Residential property asking prices soared in July as coronavirus lockdown restrictions were lifted, sparking a “mini-boom” in the UK housing market.
The average asking price of property coming to market in July was up 2.4 per cent compared to March, before the coronavirus lockdown was announced.
The 3.7 per cent annual rate of increase recorded in July is the highest since 2016, according to the latest analysis by property platform Rightmove.
Year-on-year buyer enquiries were up 75 per cent in Britain since the beginning of the month, and 44 per cent of new listings that came up for sale in the first month after restrictions were eased in May have been marked as sale agreed.
Estate agents hailed the figures, saying that such levels of activity were “unheard of” within the UK market, saying that they expected prices to rise further.
The property market was brought to a standstill during the UK coronavirus lockdown, as estate agents closed, construction work was paused and prospective buyers were unable to view houses.
The government opened the English property market on 13 May, and has since announced a stamp duty holiday to reignite the market.
The number of monthly sales agreed jumped 15 per cent in England compared to last year and soared 35 per cent in the five days after the government increased the stamp duty threshold from £125,000 to £500,000.
Rightmove housing market analyst Miles Shipside said: “The unexpected mini-boom continues to gather momentum as more nations reopen.
“The busy until interrupted spring market has now picked up where it left off and has been accelerated by both time-limited stamp duty holidays and by homeowners reappraising their homes and lifestyles because of the lockdown.”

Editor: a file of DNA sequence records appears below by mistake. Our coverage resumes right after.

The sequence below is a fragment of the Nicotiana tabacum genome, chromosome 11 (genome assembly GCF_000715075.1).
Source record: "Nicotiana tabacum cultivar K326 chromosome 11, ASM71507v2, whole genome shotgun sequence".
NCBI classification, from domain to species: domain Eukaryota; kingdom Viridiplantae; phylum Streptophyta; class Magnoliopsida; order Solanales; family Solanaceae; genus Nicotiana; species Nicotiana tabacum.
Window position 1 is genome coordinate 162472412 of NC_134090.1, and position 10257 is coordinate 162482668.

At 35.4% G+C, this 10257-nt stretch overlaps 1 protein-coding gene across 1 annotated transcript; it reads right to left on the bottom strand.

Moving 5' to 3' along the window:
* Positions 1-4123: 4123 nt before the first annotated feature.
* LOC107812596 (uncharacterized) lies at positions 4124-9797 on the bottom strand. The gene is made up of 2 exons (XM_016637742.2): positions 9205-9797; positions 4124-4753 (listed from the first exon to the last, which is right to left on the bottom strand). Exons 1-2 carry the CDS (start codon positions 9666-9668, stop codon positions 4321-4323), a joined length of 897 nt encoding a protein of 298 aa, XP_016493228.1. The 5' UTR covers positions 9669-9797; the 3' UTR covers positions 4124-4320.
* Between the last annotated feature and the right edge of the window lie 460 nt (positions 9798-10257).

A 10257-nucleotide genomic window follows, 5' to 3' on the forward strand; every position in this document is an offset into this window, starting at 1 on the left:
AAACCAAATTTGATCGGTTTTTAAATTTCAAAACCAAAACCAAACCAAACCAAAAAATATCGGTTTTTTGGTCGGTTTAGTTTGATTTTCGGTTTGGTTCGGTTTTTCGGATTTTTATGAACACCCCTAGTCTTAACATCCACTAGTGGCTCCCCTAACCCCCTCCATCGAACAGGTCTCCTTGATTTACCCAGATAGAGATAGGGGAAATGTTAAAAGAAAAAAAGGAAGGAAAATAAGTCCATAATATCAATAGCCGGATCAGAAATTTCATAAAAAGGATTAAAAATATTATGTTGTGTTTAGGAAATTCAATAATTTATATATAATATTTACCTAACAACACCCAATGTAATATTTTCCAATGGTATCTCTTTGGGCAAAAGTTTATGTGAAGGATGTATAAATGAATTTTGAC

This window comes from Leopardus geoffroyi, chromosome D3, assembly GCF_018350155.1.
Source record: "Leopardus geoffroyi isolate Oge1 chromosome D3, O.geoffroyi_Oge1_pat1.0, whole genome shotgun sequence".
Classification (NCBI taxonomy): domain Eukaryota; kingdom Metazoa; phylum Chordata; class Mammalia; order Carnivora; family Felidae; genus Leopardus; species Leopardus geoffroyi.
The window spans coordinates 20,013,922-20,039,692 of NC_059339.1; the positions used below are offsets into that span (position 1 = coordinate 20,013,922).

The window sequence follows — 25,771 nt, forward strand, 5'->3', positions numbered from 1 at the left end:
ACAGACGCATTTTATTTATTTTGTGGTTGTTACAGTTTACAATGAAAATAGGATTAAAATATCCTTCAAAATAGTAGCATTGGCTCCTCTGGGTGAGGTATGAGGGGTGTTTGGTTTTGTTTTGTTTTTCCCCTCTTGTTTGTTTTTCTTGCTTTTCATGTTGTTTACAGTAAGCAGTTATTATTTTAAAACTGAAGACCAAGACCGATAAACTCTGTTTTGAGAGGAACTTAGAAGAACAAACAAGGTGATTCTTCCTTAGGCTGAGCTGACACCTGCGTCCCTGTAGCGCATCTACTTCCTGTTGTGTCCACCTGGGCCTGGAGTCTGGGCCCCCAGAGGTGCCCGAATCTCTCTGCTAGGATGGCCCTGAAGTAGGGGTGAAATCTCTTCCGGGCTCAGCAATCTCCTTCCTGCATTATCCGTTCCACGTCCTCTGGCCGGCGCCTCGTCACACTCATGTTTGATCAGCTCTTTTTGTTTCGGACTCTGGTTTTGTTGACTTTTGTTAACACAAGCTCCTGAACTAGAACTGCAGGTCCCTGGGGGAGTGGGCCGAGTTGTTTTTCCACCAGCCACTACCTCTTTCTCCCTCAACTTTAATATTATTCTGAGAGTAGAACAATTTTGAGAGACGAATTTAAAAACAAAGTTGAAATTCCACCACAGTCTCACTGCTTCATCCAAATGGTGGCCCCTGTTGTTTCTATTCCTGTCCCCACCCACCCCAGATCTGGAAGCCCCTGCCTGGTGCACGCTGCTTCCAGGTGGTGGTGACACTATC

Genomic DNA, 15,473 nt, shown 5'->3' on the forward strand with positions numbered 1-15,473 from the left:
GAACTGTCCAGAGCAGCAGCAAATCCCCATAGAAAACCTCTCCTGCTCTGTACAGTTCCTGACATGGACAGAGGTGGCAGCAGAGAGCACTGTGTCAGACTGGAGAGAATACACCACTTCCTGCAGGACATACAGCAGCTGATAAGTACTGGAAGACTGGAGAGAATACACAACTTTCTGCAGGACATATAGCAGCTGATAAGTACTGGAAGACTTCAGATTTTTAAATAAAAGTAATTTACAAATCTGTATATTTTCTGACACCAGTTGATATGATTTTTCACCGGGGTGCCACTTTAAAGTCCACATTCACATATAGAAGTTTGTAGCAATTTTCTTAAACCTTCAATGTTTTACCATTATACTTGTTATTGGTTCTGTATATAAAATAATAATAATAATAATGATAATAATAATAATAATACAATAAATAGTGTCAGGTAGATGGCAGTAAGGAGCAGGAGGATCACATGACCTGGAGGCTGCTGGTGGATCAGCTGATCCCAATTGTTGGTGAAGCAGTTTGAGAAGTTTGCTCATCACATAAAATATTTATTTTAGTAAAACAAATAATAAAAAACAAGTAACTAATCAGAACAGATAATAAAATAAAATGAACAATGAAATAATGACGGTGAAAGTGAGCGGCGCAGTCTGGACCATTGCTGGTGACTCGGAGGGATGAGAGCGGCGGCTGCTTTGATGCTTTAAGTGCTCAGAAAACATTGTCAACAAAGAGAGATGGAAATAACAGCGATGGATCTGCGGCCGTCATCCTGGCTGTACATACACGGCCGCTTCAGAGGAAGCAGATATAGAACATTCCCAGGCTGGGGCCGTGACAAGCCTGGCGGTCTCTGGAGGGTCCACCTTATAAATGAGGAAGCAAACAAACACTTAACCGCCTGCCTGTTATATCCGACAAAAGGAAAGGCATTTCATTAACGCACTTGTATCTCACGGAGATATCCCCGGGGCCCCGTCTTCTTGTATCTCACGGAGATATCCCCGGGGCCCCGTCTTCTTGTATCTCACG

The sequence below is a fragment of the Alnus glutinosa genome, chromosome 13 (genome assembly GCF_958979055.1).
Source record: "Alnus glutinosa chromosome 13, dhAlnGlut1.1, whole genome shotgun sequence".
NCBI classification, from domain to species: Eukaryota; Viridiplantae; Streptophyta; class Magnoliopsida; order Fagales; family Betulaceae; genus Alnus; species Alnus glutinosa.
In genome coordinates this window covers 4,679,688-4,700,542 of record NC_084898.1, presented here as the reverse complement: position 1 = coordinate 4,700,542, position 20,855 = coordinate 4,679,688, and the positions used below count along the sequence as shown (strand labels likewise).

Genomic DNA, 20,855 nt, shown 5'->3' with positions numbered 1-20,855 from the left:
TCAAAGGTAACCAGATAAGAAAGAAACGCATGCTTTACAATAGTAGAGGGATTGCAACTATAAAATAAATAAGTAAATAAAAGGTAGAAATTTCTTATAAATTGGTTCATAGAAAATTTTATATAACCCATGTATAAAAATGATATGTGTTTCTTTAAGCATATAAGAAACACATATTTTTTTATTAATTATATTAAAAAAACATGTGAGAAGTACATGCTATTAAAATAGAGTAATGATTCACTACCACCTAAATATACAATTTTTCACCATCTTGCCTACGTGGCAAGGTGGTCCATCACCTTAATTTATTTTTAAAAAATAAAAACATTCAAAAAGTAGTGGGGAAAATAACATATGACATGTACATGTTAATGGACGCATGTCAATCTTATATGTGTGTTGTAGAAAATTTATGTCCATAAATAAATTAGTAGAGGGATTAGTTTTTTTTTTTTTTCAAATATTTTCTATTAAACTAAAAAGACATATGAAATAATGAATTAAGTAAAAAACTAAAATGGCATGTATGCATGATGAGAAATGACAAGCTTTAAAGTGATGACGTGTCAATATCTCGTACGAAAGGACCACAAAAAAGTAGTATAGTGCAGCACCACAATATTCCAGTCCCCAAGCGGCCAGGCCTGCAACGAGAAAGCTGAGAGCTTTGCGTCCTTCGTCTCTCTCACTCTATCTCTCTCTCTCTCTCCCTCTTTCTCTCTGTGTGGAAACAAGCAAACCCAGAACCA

James Forester, managing director of Barrows and Forester, said: “Such significant levels of buyer activity are unheard of within the UK market and should ensure a nitrous-oxide fuelled return to form for the UK property market.
“While the market will return to a more familiar form of ‘normality’ as this demand levels out, it has truly defibrillated any fears of a downturn in home values”.
However, former RICS chairman Jeremy Leaf said that the signs were that many expected this surge to be a brief one.
“We get the impression too that many recognise this may be a relatively short-term surge as government support schemes start to fall away and news about the economy is not very encouraging”, he said.
“Looking forward, we don’t expect prices to increase particularly strongly as the number of new listings is also rising, providing more balance between supply and demand. The market remains price-sensitive.”